Norvic Philatelics - GB New Stamps and Special Postmarks

Pictorial Faststamps: Mail by Rail - 15 February 2017

Pictorial Post & Go stamps appear in machines in UK Post Offices for defined periods of time in the year and this series is intended to provide attractive stamps that are appropriate for the season in which they are issued.

Post & Go stamps are sold from Post Office Self-Service Kiosks (SSK), which allow customers to weigh their letters and packets, pay for and print postage stamps and stationery supplies, often without the need to visit the counter. The first Post & Go machine was trialled in The Galleries Post Office® in Bristol in 2008.  The labels will be used in Post & Go machines at Post Offices around the country, and from Royal Mail machines at Enquiry Offices, Museums and Spring Stampex.  The labels can be obtained with 6 different service indicators: 1st class up to 100g & 1st class Large up to 100g, a dual-value Europe up to 20g/World up to 10g, Europe 100g, Worldwide 20g, and Worldwide 100g.  From SSKs other stamps can be printed with monetary values for a variety of services including Special Delivery and parcels.

 Faststamp showing railway Mailbox exchange. Faststamp showing Post Office underground railway..
Faststamp showing Title of Night Mail documentary film. Faststamp showing mail being loaded onto TPO.
Faststamp showing mail being sorted on TPO. Faststamp showing TPO on the move.

From top left:
Travelling Post Office: bag exchange, Post Office (London) Railway, Night Mail: poster,
Travelling Post Office: loading, Travelling Post Office: sorting, Travelling Post Office: on the move
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In Feb 2016 Royal Mail issued the Royal Mail Heritage: Transport set as part of the Royal Mail 500 celebrations. Post & Go issues in 2017 will build on the theme, creating a series of issues in which the transportation of mail is explored in greater detail.  The first in the series is Mail by Rail and will coincide with the 90th Anniversary of the Post Office Underground Railway in 2017.  MailRail will be part of the new Postal Museum which is due to open early in 2017.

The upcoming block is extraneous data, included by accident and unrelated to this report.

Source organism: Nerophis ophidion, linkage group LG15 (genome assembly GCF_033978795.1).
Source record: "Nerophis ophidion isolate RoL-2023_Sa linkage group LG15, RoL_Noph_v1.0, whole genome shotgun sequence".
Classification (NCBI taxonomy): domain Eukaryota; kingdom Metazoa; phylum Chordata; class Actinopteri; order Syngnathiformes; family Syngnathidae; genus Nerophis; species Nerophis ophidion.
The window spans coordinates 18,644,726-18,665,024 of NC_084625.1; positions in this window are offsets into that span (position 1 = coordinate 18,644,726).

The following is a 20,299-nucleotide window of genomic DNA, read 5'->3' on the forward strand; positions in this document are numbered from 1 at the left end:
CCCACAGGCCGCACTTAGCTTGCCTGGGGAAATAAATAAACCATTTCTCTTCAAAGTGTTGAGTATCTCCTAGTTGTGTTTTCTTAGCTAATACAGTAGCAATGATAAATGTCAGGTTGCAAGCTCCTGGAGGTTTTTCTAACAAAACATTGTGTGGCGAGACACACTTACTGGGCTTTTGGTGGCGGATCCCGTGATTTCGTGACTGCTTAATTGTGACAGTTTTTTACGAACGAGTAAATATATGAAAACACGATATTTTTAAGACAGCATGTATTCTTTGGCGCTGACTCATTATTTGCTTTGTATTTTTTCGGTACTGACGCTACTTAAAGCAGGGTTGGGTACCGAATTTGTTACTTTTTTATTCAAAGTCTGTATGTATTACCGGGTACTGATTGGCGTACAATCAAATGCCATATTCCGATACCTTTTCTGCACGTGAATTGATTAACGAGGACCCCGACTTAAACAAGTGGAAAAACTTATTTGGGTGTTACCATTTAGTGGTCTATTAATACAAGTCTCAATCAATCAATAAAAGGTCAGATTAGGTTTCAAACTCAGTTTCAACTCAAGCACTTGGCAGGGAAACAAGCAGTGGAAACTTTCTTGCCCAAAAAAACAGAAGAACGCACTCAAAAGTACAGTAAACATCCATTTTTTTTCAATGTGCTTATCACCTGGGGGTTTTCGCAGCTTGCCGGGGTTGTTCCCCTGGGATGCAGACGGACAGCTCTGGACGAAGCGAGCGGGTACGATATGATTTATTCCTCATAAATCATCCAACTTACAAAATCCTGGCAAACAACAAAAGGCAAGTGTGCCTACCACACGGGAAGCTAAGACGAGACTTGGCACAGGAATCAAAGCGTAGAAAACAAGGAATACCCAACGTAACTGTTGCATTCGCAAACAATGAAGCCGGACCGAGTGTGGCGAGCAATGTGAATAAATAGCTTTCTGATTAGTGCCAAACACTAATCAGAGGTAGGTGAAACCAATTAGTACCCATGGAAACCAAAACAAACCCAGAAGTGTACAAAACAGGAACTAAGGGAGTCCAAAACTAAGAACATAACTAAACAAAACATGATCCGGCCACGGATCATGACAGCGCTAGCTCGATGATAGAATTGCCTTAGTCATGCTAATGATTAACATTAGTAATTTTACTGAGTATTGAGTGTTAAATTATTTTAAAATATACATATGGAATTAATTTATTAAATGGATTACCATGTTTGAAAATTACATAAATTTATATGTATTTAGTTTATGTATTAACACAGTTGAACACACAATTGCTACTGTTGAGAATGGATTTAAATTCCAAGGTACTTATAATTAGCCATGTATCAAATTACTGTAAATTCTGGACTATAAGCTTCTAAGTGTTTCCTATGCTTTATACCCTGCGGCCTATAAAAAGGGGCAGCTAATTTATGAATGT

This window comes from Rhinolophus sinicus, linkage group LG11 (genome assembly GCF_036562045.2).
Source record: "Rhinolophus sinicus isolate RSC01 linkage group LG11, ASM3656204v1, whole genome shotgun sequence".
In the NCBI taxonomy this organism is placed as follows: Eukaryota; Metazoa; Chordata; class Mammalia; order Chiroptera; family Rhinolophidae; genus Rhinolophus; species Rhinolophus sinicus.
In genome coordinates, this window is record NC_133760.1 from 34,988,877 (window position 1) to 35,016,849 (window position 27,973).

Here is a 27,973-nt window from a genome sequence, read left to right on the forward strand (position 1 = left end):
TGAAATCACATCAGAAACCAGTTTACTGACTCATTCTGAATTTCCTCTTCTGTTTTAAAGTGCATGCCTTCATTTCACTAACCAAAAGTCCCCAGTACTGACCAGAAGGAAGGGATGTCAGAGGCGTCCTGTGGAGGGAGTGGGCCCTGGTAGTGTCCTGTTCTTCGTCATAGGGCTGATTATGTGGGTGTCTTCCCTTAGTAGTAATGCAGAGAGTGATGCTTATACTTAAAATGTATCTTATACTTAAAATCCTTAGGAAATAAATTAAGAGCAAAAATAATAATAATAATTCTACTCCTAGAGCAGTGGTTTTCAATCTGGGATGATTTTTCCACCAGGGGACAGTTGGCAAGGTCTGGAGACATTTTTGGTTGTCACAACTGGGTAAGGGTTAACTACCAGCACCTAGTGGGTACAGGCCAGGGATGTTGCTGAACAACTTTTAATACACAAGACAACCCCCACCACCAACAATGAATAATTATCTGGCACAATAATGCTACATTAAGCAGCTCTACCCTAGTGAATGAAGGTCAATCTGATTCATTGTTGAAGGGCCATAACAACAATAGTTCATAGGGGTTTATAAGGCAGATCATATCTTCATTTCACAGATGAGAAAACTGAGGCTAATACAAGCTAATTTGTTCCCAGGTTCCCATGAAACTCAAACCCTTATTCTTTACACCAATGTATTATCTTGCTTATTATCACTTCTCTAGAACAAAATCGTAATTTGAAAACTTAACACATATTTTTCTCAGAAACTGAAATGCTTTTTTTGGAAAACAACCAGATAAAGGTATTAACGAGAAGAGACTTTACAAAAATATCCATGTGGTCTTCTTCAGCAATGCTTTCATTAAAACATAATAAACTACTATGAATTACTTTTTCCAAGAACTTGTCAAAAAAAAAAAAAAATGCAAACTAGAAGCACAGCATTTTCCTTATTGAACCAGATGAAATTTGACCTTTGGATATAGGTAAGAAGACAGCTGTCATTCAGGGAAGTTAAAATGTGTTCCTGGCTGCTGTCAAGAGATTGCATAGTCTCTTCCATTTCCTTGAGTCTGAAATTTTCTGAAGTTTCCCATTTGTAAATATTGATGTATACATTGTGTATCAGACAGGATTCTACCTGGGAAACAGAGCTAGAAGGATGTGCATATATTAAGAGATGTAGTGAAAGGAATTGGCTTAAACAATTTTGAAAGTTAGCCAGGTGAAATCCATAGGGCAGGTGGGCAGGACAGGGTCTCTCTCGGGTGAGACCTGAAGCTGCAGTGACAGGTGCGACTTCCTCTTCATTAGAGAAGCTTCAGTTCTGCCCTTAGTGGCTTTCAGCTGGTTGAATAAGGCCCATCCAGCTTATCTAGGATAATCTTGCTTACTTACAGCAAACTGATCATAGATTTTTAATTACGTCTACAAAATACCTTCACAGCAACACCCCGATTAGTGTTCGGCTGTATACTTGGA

From humble beginnings, the UK’s railways have proved to be an efficient form of mail transportation for more than 180 years. The Liverpool & Manchester Railway opened in September 1830 and it was just two months later, on 11 November, which the first few mail bags were carried on this railway. Over the following decades, an upsurge in the use of mail trains would arise. In 1927, a special underground mail service, the Post Office (London) Railway, was introduced, which conveyed post between Liverpool Street and Paddington stations, thus avoiding the growing congestion on the capital’s streets.

By the 1970s, three-quarters of letters were carried by rail at some stage of their journey and 10,000 trains were being used daily to move mail bags. Changes in mail circulation in the 1980s saw many letters transferred to road or air. By 2003, a total of 16 Travelling Post Offices remained, with the last running on the night of 9 January 2004 (see 2004 tribute issue). More recently, mail transported by rail is carried within sealed Royal Mail carriages.

The stamps in detailMail by Rail Post and  Go presentation pack.

Travelling Post Office: bag exchange